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RE: Kind request: fix your packages
- From: Sean Middleditch <elanthis awesomeplay com>
- To: fedora-devel-list redhat com
- Subject: RE: Kind request: fix your packages
- Date: Sun, 05 Oct 2003 23:53:44 -0400
On Sun, 2003-10-05 at 23:14, Jef Spaleta wrote:
> Sean Middleditch wrote:
> > The absolute worst thing about analogies is that people take parts of
> > them that don't apply to the situation
> Then stop using analogies....
I tend to find them useful when explaining things, at least when talking
to people who can think abstractly. If nothing else, I can get a good
laugh at people whose language thought patterns haven't evolved past
grade school level. ;-)
> > Perhaps I should've used cars as a cleaner analogy. ;-) I
> > don't know how most of my Ford Ranger works, and I couldn't care - I
> > just get in and drive the thing.
> Right, out of the pan into the fire...
> and if you just used a computer without trying to add functional
> elements to it...your repeated user of mechanical transportation analogy
> would be a much better fit. Do you drop in a v8 engine into your car,
> when you need more power? Do you upgrade your brakes to abs when you
> need better brakes? Do you drop in an 4 wheel drive when you need it?
Going with the anology (which is getting insane - guess I know which
abstract levels I need to use from now on), replacing an engine or brake
systems is like replacing a kernel or core desktop. That's a major
functionality upgrade, not an add-on.
> Your analogies still stink. When someone finds that a certain car has a
Thanks. That's *really* useful to the discussion. You're putting *way*
too much thought into this analogy stuff. ;-)
> "bug" do the car manufacturers expect users to install it...or do they
> have a recall and have an expert fix the problem? Normal mundane car
Recall: manufacturer issues a "patch", which the user uses a "expert"
update utility to apply. No more bug. Only difference is the user
doesn't have to physically get up and go anywhere.
> users do not routinely try to add functionality or enhance functionality
> to their cars by themselves. Cup holders, fuzzy dice and cowhide seat
> covers...maybe...but those things are more akin to themes, desktop
> wallpapers and skins in the computer world than real functional
> elements. Hell most car users wouldn't even THINK about even installing
> their own stereo system without some expert assistance. Adding something
And now you've wonderfully and pointlessly gone beyond the abstraction
of a metaphor. Hope you had fun. ^,^
> like air conditioning is frankly well beyond a normal car user. But
> mundane computer users try to add functional components all the time,
> without a thought to how its suppose to work. That is what upgrading
> software and hardware in a computer is really...upgrading major
> functional elements of the tool. Normal users of cars and planes, do not
My word processor is not a "major functional component". It's a wrench
in my toolbox. (crap, I used another metaphor, now I'm going to have to
listen to people drag it into some pointless comparison based on bolts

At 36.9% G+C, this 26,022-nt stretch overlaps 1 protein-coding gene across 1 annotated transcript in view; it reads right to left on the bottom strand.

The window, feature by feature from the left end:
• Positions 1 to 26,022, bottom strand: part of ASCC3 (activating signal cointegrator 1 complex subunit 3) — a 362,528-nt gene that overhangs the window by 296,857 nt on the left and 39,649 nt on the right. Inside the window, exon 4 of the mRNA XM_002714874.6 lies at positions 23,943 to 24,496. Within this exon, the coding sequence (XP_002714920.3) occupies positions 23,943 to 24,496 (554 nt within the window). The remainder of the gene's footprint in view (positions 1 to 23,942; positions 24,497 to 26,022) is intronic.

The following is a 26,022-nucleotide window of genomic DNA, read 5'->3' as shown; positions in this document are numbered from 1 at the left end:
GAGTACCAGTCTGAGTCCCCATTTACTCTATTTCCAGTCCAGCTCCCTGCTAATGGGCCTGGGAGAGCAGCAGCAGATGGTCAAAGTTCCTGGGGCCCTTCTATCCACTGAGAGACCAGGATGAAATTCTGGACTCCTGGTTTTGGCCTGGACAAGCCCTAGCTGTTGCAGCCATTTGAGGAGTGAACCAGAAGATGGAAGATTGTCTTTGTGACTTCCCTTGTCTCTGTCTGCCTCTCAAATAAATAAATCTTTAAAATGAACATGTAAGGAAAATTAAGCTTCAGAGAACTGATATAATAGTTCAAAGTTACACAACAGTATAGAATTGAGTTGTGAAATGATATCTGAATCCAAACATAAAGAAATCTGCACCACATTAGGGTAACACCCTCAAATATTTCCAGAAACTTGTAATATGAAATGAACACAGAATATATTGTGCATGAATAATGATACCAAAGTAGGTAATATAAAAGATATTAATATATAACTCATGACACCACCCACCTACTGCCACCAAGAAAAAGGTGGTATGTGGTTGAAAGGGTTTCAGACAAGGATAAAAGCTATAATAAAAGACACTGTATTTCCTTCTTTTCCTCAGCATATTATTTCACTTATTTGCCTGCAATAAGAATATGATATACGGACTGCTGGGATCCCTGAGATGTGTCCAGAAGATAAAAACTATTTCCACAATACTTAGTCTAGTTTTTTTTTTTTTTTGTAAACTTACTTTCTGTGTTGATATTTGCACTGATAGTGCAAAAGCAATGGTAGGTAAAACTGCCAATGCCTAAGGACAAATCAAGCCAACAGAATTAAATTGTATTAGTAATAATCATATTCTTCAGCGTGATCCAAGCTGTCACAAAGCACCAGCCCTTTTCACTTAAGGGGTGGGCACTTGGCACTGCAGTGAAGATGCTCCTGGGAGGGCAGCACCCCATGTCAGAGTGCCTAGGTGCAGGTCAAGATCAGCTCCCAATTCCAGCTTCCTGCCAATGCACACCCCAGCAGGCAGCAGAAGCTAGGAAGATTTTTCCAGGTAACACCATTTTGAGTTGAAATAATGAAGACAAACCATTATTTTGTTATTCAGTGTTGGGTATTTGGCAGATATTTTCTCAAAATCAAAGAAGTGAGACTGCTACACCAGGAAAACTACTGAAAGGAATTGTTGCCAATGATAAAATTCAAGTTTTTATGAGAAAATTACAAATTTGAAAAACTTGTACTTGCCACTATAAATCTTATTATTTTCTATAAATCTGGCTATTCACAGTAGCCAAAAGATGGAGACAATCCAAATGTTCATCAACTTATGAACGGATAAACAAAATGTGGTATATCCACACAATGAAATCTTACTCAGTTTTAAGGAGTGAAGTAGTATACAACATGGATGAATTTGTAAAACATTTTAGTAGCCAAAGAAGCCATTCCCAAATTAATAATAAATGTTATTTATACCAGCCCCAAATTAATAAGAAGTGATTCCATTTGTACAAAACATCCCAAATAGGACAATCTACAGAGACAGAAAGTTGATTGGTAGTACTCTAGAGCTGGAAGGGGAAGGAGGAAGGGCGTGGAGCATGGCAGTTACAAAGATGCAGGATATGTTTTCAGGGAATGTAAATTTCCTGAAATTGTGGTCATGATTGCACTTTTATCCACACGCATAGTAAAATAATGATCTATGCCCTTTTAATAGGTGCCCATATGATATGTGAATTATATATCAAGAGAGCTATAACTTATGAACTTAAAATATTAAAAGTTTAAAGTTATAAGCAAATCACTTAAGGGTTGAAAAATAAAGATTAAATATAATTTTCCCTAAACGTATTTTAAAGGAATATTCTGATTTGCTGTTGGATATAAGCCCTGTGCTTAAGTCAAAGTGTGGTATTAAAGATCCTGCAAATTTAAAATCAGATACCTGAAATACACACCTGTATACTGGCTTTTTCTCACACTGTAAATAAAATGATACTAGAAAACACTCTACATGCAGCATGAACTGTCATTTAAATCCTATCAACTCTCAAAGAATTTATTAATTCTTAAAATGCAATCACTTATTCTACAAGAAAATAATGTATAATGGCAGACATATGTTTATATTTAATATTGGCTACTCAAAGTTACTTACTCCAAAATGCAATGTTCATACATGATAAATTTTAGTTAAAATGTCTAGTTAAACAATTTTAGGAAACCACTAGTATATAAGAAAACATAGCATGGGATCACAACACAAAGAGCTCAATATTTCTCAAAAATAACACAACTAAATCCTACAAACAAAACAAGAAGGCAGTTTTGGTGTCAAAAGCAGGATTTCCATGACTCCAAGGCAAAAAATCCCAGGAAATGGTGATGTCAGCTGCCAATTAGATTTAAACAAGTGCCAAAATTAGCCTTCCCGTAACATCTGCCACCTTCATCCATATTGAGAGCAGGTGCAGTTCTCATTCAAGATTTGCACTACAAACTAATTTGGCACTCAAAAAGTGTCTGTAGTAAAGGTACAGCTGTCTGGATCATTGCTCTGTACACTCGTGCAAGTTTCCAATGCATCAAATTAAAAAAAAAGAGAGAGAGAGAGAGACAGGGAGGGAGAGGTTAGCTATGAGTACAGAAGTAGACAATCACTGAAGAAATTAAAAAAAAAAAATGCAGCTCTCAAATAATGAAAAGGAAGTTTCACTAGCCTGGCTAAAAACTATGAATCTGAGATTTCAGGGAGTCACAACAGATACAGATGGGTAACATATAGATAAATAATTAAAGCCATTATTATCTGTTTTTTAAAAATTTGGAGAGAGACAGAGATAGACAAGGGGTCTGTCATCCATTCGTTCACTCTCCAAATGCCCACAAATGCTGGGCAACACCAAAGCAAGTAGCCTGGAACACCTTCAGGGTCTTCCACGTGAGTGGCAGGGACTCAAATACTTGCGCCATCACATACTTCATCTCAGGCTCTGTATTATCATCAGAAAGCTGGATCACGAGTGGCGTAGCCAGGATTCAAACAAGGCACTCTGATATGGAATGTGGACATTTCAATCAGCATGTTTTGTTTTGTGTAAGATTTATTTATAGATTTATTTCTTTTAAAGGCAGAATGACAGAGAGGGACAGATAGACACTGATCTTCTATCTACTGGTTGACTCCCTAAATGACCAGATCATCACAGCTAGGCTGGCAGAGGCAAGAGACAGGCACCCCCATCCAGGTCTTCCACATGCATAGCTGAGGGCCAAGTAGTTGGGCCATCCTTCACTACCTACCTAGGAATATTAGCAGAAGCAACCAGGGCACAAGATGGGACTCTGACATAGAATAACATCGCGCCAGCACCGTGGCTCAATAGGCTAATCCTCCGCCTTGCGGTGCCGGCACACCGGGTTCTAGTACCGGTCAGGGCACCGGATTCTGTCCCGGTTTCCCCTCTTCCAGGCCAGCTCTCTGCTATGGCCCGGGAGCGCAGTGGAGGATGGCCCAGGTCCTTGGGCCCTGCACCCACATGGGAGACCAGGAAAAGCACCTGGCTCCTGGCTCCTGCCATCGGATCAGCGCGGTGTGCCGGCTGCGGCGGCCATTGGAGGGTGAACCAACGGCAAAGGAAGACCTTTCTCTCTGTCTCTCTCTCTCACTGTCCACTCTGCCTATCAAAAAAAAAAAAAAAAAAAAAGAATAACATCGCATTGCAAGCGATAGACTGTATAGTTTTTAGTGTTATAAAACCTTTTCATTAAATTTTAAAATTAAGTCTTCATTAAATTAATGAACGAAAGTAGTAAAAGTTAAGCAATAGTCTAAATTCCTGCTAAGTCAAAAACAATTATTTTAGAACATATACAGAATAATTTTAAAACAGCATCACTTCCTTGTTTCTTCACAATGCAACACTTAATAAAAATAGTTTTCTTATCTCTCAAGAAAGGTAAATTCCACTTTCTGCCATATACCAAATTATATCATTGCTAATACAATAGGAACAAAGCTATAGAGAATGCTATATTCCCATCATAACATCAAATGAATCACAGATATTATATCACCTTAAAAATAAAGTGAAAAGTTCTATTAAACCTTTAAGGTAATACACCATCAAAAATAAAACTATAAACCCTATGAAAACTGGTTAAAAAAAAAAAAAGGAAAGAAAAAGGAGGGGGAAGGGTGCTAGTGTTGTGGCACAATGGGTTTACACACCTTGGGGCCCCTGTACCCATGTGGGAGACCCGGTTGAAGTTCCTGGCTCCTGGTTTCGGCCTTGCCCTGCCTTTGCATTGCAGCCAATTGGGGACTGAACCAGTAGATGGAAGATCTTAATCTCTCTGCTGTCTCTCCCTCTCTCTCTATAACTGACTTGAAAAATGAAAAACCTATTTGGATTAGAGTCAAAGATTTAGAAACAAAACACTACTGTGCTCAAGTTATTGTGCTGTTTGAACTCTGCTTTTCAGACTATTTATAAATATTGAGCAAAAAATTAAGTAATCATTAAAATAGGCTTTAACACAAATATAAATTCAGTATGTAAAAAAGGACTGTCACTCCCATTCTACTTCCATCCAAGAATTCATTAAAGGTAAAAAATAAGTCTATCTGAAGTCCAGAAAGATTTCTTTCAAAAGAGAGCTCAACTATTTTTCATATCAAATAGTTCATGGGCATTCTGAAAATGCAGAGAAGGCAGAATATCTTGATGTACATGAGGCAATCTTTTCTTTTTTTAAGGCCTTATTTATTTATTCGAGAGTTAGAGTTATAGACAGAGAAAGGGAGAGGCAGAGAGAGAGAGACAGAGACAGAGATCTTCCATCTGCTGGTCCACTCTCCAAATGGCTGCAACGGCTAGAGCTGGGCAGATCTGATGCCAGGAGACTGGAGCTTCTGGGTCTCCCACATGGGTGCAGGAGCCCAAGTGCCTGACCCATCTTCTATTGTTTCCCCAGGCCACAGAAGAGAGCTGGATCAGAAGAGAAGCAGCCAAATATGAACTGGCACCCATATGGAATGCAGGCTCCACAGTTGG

and jackhammers or something. ;-)
And hardware, I might note, is another thing entirely. Completely
beyond the scope of the original discussion.
> and should not attempt to add significant functional elements without
> help or understanding...and using your analogy neither should computer
> users. It comes down to what a "user" is suppose to be doing when the
> "use" the software. Is downloading and adding new functionality really
> "using" the computer? Or is it tweaking it?
Good point. The difference is, a car comes with everything you expect a
car to have. I don't buy a car without wheels and then go to add them.
A computer, on the other hand, never comes with everything you want,
unless you're a *very* basic user. (i.e., you browse the web, use
webmail, and maybe write a paper.) In which case, they aren't probably
going to even try installing software, so that is pointless (as I think
your point was supposed to be.)
Unfortunately, most people want utilities they don't already have. In
personal experience, it's games (most of my friends are college kids and
don't use their computers for many useful pursuits ;-) altho my family
members tend to go for weird little utilities that do something-er-other
they think is great.
The "packaged for each OS release" approach fails, because (a) you will
NEVER get everything people want packaged in Fedora Core/Extras, and (b)
nobody wants to hear "you have to wait 3 months for the next release of
your OS, which is kind of a pain to do since you have to sit and wait
and watch all your software upgrade and cross your fingers nothing
breaks and/or changes like it has with *every other* OS upgrade so far"
when they just want to install FooWhiz, especially when they're sitting
at its website with the "FooWhiz 1.0 with extra Bar available NOW!" on
> Isn't my little store bought cable modem/router with a webinterface a
> computer? I use it all the time without actually downloading and
> installing any sort of software on it. I think your definition of "use"
> and "user" is overly broad and is itself a sort of misplaced analogy.
I generally refer to a desktop computer. Fedora isn't a router OS. ;-)
(And yes, it *is* a small server OS, but people running servers aren't
the ones that I'm worried for ;-)
> -jef"if car manufacturers handled bug fixes like software companies..i
> would have gotten several lengths of electrical wire and a couple of
> engine mounting brackets in the mail with instructions on how to replace
> them...good thing car manufacturers have recalls to dealerships
Wow, that nickname must be a pita during group introductions. ~,^
Sean Middleditch <elanthis awesomeplay com>
AwesomePlay Productions, Inc.
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